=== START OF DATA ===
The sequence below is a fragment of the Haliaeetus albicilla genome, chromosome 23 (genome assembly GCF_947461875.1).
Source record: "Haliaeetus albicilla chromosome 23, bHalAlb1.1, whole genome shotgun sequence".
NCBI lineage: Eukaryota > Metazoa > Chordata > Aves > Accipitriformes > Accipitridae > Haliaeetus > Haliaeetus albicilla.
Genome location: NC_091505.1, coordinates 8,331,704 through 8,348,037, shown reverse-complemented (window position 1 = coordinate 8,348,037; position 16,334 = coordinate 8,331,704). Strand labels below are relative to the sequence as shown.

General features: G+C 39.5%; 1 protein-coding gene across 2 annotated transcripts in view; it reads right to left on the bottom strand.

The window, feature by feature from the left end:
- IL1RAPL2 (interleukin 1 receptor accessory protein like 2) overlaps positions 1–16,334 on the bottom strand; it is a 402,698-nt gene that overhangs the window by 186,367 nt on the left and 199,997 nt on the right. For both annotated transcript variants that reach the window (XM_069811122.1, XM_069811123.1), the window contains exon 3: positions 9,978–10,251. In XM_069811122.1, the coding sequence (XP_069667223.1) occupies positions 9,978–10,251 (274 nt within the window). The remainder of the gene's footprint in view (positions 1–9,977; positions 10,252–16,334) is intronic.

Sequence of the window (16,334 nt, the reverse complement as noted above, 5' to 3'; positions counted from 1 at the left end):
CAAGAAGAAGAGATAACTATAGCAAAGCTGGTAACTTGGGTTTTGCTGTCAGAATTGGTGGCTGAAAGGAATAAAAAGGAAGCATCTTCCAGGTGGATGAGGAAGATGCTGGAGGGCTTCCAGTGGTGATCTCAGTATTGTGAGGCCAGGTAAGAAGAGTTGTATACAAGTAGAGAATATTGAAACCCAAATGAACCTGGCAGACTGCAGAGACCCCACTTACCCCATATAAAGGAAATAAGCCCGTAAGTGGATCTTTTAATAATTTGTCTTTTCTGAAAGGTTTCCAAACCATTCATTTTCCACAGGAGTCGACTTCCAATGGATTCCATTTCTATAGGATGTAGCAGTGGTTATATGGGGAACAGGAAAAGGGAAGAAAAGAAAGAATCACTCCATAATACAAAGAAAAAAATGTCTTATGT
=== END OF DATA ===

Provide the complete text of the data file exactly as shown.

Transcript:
The sequence below is a fragment of the Haliaeetus albicilla genome, chromosome 23 (genome assembly GCF_947461875.1).
Source record: "Haliaeetus albicilla chromosome 23, bHalAlb1.1, whole genome shotgun sequence".
NCBI lineage: Eukaryota > Metazoa > Chordata > Aves > Accipitriformes > Accipitridae > Haliaeetus > Haliaeetus albicilla.
Genome location: NC_091505.1, coordinates 8,331,704 through 8,348,037, shown reverse-complemented (window position 1 = coordinate 8,348,037; position 16,334 = coordinate 8,331,704). Strand labels below are relative to the sequence as shown.

General features: G+C 39.5%; 1 protein-coding gene across 2 annotated transcripts in view; it reads right to left on the bottom strand.

The window, feature by feature from the left end:
- IL1RAPL2 (interleukin 1 receptor accessory protein like 2) overlaps positions 1–16,334 on the bottom strand; it is a 402,698-nt gene that overhangs the window by 186,367 nt on the left and 199,997 nt on the right. For both annotated transcript variants that reach the window (XM_069811122.1, XM_069811123.1), the window contains exon 3: positions 9,978–10,251. In XM_069811122.1, the coding sequence (XP_069667223.1) occupies positions 9,978–10,251 (274 nt within the window). The remainder of the gene's footprint in view (positions 1–9,977; positions 10,252–16,334) is intronic.

Sequence of the window (16,334 nt, the reverse complement as noted above, 5' to 3'; positions counted from 1 at the left end):
CAAGAAGAAGAGATAACTATAGCAAAGCTGGTAACTTGGGTTTTGCTGTCAGAATTGGTGGCTGAAAGGAATAAAAAGGAAGCATCTTCCAGGTGGATGAGGAAGATGCTGGAGGGCTTCCAGTGGTGATCTCAGTATTGTGAGGCCAGGTAAGAAGAGTTGTATACAAGTAGAGAATATTGAAACCCAAATGAACCTGGCAGACTGCAGAGACCCCACTTACCCCATATAAAGGAAATAAGCCCGTAAGTGGATCTTTTAATAATTTGTCTTTTCTGAAAGGTTTCCAAACCATTCATTTTCCACAGGAGTCGACTTCCAATGGATTCCATTTCTATAGGATGTAGCAGTGGTTATATGGGGAACAGGAAAAGGGAAGAAAAGAAAGAATCACTCCATAATACAAAGAAAAAAATGTCTTATGT